Felony and Misdemeanor Assault in Texas

The Legal Differences Between Felonies and Misdemeanors in Texas

Assault is a serious crime in the state of Texas, and an assault charge should never be taken lightly. That being said, it is important to know the different levels of assault charges in case you ever face one, as the penalties vary drastically. For the purpose of simplicity, we will only be focusing on non-sexual assault in this post.

The largest difference that can distinguish one assault from another is whether it is designated a felony or a misdemeanor. Misdemeanors often have lower penalties and are considered less serious. Misdemeanor-offenders often face short jail sentences, fines, and restrictions following their conviction (while domestic assault is a misdemeanor, those convicted are no longer allowed to own guns or ammunition in Texas for the rest of their lives).  By looking at the Texas Penal Code, the differences become quite clear.





1st Degree Felony

  • Aggravated assault against a public servant or in which serious bodily injury was caused
  • Intoxication assault against a peace officer or judge
  • Imprisonment for life, or not more than 99 years
  • Up to $10,000 in fines

2nd Degree Felony

  • Strangling or suffocating a police officer or a judge
  • Aggravated assault not against a public servant or in which serious bodily injury was caused
  • Imprisonment for between 2 and 20 years
  • Up to $10,000 in fines

3rd Degree Felony

  • Assault against an employee of a detention facility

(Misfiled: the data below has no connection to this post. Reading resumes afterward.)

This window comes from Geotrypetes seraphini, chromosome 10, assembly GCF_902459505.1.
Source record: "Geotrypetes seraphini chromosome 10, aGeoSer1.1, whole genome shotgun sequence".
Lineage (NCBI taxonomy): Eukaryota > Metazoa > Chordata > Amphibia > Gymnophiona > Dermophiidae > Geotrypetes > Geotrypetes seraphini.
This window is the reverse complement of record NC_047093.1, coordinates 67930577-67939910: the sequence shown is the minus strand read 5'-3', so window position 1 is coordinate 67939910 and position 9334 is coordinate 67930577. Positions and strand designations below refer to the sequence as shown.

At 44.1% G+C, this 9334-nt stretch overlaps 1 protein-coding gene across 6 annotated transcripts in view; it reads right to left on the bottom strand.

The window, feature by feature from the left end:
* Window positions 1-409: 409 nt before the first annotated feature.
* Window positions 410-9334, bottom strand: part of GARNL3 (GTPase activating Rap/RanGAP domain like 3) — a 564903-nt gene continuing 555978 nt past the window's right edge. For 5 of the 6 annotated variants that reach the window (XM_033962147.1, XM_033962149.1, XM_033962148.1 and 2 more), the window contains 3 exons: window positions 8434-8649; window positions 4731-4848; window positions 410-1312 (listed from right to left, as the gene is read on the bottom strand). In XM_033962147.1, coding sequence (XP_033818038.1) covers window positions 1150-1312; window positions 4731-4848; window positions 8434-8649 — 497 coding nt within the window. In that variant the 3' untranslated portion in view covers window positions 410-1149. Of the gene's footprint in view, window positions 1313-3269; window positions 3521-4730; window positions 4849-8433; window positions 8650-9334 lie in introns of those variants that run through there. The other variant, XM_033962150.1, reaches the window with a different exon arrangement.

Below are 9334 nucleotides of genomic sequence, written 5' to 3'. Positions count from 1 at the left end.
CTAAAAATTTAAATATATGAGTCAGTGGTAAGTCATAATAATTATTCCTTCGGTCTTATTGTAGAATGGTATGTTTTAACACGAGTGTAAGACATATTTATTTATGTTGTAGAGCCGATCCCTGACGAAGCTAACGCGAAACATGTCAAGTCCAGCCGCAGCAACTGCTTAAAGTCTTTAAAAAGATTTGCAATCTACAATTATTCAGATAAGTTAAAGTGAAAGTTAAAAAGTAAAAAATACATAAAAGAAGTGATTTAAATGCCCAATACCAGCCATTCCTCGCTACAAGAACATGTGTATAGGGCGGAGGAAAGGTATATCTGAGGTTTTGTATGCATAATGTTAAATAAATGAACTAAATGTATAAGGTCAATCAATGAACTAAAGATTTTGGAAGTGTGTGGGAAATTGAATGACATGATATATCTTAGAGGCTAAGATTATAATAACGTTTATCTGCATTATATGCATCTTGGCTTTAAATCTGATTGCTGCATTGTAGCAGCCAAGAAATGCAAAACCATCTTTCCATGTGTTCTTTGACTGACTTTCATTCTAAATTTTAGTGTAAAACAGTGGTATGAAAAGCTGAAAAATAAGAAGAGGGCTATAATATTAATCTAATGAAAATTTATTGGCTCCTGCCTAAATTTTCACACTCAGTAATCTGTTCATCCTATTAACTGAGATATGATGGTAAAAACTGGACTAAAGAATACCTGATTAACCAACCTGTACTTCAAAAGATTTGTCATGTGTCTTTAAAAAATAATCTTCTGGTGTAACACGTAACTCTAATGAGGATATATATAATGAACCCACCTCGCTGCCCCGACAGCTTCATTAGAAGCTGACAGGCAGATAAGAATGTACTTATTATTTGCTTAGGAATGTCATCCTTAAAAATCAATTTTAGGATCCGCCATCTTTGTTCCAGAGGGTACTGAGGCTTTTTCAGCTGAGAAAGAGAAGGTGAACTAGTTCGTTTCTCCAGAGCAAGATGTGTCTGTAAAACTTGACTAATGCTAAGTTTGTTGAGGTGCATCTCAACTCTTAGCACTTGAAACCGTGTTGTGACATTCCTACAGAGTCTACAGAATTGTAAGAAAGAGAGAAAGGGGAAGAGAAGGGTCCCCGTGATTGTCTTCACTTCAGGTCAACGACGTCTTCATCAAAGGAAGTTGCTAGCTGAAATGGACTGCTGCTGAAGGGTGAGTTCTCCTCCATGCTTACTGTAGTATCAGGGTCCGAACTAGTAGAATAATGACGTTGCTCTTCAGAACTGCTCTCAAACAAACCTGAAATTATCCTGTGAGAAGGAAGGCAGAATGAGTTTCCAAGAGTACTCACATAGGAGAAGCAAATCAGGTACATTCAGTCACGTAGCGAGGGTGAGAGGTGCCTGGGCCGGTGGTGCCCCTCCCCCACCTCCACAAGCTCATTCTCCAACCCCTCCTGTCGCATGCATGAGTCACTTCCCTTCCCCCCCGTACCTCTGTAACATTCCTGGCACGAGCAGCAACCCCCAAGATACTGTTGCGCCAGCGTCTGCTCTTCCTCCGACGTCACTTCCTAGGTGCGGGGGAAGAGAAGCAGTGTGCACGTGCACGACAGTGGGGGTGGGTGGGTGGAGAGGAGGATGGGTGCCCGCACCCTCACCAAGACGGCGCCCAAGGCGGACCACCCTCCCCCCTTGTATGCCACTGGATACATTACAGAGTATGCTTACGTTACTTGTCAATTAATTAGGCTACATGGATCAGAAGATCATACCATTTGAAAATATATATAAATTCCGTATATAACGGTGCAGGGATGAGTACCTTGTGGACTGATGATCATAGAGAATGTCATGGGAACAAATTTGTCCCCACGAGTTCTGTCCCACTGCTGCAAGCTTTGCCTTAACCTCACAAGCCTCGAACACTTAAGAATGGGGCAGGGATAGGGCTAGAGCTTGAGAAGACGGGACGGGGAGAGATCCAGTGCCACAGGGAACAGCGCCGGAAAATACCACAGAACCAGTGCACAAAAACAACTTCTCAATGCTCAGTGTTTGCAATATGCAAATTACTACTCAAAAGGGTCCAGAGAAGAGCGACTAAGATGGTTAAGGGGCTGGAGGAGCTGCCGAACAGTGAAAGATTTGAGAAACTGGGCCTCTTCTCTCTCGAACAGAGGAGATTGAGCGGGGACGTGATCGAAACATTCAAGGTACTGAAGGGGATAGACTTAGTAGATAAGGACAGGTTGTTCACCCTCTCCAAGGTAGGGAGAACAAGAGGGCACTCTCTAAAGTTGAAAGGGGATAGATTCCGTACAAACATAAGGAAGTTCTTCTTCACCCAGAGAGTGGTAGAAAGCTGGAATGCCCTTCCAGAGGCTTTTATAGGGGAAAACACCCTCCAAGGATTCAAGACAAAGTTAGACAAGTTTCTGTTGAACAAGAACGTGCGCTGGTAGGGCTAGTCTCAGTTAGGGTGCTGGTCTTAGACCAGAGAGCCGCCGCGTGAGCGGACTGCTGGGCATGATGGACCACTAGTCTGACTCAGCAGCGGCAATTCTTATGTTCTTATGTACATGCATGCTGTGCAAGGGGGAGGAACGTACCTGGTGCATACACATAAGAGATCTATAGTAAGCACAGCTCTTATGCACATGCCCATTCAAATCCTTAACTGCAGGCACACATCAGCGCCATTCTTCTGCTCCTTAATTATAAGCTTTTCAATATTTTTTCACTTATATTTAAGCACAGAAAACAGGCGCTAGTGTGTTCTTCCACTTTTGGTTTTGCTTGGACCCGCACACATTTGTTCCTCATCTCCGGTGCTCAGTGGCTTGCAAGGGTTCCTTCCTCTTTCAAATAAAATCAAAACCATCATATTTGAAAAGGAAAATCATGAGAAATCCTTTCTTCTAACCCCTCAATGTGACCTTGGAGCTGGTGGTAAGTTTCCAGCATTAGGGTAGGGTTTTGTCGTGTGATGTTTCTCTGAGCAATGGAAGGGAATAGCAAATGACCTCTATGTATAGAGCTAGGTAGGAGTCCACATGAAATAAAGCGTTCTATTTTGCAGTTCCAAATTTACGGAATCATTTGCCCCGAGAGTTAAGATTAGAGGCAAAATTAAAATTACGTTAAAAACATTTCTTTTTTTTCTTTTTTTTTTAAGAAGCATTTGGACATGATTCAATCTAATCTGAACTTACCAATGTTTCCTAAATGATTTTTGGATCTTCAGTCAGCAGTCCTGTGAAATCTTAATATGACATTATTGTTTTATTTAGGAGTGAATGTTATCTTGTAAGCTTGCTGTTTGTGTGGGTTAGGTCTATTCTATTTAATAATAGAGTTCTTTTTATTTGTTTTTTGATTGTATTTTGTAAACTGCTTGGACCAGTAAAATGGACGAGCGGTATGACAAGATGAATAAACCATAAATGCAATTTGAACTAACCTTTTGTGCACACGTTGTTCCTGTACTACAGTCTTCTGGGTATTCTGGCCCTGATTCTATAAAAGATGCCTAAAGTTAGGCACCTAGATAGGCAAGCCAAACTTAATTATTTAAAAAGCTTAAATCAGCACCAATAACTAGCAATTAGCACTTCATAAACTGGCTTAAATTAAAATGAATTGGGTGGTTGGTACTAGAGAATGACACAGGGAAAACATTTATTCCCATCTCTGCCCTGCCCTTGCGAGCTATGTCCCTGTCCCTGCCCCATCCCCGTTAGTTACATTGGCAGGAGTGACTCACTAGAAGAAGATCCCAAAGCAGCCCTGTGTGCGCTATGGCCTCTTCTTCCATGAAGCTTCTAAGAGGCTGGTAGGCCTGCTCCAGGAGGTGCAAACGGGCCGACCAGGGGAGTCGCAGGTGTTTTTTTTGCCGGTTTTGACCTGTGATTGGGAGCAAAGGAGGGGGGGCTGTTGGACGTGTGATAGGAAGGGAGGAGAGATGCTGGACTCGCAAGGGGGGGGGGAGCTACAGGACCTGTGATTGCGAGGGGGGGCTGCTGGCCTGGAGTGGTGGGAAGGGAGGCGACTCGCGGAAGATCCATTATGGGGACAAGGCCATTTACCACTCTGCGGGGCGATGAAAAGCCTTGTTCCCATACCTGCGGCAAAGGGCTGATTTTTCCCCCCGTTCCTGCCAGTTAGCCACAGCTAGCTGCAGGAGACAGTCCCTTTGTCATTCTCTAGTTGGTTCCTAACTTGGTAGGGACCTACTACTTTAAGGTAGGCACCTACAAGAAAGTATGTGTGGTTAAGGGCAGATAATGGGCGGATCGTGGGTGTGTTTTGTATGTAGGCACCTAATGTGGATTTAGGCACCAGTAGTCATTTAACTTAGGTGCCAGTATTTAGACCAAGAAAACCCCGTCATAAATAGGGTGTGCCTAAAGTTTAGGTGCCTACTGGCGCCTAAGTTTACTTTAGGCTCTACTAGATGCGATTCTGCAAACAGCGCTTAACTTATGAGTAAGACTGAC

• Assault against a family member (with a previous conviction of crime against a family member)
  • Continuous family violence
  • Imprisonment for between 2 and 10 years
  • Up to $10,000 in fines

State Jail Felony

  • Injury to a child, elderly individual, or disabled individual
  • Imprisonment in state jail for between 180 and 730 days
  • Up to $10,000 in fines

Class A Misdemeanor

  • Assault resulting in physical bodily harm
  • Offensive physical contact with an elderly individual or a disabled individual
  • Jail for up to a year
  • Up to $4,000 in fines

Class B Misdemeanor

  • Assault against a sports participant by a non-sports participant
  • Assault by threatening or causing offensive contact
  • Jail for up to 180 days
  • Up to $2,000 in fines


Penalty Differences Between Felonies and Misdemeanors

The most significant difference between felony and misdemeanor penalties is the amount in fines that is possible. The maximum fine for the lowest level felony (state jail felony) is over double that of the highest level misdemeanor (Class A misdemeanor). The exact amount of the fines will change on a case by case basis and at the discretion of the courts, as will the length of the sentence. 

The length of the sentence is also dramatically changed if it’s a misdemeanor or felony. Where higher level felonies can result in life in prison with no hope of parole, misdemeanors have a maximum of one year jail time. This is the difference between having a chance at recovering your life and spending the rest of your life behind bars.


How a Criminal Defense Attorney Can Help

A criminal defense attorney can help a person charged with assault lower their charges to misdemeanor-level or remove the charges entirely. An attorney can also reduce the penalties to the lower end based on the charges. In these cases, having the right lawyer can be a literal lifesaver. 

If you or a loved one is facing assault charges, please contact the law offices of Case J. Darwin. Our team has years of experience handling criminal cases just like yours, and we are proud to stand by your side.

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